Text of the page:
Pivotal Transitions

Described as, “one of the most successful of the post-Tate Modern wave of public galleries,” by The Guardian, Nottingham Contemporary continues to attract critical and creative endorsement. Designed by Stirling Prize-winning architects Caruso St John, it is one of the largest and most ambitious contemporary art spaces in the UK. Since it opened in 2009, the gallery has attracted almost 1.5 million visitors. States of America (2017) is the first group exhibition dedicated to bringing together almost 250 works by 16 iconic practitioners with experimental approaches. Spanning the 1960s to the late 1980s, the show is the largest overview of North American documentary photography in recent years.

The USA is a country with 50 distinct states, all with different regional identities, and is both figuratively and historically fragmented. However, with the presence of boundaries, comes the potential for transcendence. As a result of technological advancements, we are more aware than ever of our global situation and the tectonic shifts that stem from the global powerhouse. Starting with the Civil Rights Movement through to the Reagan Era, the images depict the cultural backdrop preceding the polarised landscape of the country now under leadership of Donald Trump.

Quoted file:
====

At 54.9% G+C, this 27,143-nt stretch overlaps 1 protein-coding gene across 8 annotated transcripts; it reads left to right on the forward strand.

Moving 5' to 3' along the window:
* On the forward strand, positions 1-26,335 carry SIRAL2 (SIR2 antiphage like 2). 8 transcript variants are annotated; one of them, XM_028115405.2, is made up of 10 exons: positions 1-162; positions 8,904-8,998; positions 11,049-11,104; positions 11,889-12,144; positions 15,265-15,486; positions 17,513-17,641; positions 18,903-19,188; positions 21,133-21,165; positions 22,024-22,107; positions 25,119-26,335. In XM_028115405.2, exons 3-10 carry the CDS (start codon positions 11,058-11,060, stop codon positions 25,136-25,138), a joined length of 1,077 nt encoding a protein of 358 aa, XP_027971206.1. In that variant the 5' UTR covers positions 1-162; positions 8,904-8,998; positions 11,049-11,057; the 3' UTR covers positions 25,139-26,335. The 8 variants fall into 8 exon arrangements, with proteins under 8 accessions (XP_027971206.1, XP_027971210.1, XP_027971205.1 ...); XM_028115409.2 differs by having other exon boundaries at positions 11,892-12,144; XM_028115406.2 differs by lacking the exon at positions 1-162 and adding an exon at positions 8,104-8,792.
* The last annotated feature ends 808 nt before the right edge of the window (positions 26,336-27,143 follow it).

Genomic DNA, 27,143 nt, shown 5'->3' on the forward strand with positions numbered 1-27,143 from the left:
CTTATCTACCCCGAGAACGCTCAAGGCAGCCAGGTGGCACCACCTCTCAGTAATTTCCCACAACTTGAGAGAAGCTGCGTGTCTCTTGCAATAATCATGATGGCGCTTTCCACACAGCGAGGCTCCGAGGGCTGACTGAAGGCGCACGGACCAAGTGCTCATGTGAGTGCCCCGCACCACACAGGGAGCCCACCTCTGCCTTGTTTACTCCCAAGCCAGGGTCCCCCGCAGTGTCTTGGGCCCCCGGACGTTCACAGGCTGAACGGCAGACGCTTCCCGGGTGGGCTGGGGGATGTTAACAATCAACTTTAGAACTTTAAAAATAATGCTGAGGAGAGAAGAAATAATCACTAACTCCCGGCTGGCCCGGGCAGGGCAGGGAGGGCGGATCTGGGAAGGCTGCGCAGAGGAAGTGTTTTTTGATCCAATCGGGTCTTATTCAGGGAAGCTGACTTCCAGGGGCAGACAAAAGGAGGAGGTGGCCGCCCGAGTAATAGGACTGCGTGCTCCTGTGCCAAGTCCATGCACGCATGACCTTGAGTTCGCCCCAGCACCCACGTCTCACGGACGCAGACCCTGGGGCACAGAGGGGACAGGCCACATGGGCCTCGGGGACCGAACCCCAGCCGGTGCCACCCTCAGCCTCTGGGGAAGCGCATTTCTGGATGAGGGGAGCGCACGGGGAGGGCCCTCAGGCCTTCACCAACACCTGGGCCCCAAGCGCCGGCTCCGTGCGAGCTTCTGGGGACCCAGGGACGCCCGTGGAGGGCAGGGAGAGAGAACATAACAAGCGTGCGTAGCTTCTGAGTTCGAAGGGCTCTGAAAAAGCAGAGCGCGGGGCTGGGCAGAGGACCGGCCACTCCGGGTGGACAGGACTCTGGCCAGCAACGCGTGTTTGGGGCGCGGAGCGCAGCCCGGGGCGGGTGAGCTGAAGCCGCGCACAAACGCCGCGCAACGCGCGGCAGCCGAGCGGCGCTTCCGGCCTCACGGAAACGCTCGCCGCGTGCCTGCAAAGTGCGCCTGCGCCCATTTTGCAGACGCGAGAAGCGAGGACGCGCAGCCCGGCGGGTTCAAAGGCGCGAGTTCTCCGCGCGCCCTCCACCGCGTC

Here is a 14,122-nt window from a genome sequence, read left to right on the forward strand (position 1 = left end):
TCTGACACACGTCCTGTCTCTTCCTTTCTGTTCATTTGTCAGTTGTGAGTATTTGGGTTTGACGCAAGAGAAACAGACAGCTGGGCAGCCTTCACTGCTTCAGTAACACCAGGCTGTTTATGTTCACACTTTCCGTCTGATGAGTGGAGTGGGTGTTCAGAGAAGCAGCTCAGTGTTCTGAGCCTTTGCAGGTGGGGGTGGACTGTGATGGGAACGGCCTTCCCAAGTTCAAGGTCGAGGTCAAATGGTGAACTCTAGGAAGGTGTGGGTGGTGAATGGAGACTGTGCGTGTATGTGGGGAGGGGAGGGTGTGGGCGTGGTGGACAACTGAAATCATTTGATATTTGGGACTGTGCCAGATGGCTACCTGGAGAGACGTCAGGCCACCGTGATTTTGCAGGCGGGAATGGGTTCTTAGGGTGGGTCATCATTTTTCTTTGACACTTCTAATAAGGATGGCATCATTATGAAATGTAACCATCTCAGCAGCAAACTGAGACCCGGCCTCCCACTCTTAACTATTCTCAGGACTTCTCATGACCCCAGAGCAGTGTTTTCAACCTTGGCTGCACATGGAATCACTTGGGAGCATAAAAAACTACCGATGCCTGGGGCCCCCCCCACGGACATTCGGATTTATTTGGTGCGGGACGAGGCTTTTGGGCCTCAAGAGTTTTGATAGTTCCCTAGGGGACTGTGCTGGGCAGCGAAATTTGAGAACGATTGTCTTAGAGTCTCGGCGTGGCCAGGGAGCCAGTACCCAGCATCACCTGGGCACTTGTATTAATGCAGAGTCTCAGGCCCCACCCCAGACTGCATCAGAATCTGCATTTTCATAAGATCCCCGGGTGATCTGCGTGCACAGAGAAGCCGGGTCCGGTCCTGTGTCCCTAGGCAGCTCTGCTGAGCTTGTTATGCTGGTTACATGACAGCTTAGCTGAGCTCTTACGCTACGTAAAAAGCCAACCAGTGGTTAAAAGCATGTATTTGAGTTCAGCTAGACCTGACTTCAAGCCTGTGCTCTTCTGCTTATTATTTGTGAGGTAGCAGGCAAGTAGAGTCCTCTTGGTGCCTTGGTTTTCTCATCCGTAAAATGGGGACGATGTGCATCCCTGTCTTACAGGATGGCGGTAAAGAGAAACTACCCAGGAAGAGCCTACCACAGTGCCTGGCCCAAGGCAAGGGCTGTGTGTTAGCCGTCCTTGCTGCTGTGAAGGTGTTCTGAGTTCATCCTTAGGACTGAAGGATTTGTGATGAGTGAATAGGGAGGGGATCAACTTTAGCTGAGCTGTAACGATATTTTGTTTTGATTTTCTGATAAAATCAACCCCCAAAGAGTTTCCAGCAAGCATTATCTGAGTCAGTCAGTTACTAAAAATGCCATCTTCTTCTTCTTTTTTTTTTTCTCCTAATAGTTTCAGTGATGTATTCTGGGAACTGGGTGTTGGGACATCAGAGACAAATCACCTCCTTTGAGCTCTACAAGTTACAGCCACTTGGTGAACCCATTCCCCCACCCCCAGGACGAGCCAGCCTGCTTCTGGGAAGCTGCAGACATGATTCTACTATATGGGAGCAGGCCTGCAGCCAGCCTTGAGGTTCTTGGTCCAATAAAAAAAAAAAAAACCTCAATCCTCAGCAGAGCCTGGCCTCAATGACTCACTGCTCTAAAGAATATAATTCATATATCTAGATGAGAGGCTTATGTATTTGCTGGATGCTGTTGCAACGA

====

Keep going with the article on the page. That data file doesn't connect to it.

Drawing from the collection of the Wilson Centre for Photography, London, the exhibition includes key works by Diane Arbus, Louis Draper, William Eggleston, Bruce Davidson and Stephen Shore, who in November will be the subject of a major retrospective at MoMA, New York. Arbus (1923-1971), was best known for intimate black and white portraits and street photography. Jack Dracula at Bar (1971) is one such example, offering insight into the marginalised factions of society. These candid and intimate shots evidence the alienating patterns of social status, and the quirks of individual expression.

By extension Bruce Davidson (b. 1933) documented the Selma Marches (1965), capturing this pivotal point of the Civil Rights Movement. On 22 March, demonstrators began a march from Selma, Alabama to the capitol of Montgomery to protest the right to vote. It was impeded by county police and abandoned upon the news of fatalities. Two days later Martin Luther King Jr. led a ceremonial march across the site. Appalled at what he had seen, President Lyndon B. Johnson presented a bill to Congress which would become the Voter Rights Act; one of the most effective Civil Rights legislation ever implemented. Davidson’s images evoke the raw and redemptive air of changing times.

Throughout the exhibition the development of the mainstream media and mass advertising is juxtaposed against the decline of industry and the decay of the urban sprawl. These and other themes feature in the included works of – Dawoud Bey, Mark Cohen, Lee Friedlander, Jim Goldberg, Danny Lyons, Mary Ellen Mark, Nicholas Nixon, Bill Owens, Milton Rogovin, Joseph Szabo and Garry Winogrand.

States of America opens from 16 September until 26 November. For more information please visit: www.nottinghamcontemporary.org

1. Stephen Shore, Ginger Shore, Causeway Inn, Tampa, Florida, 1977. Courtesy of the artist.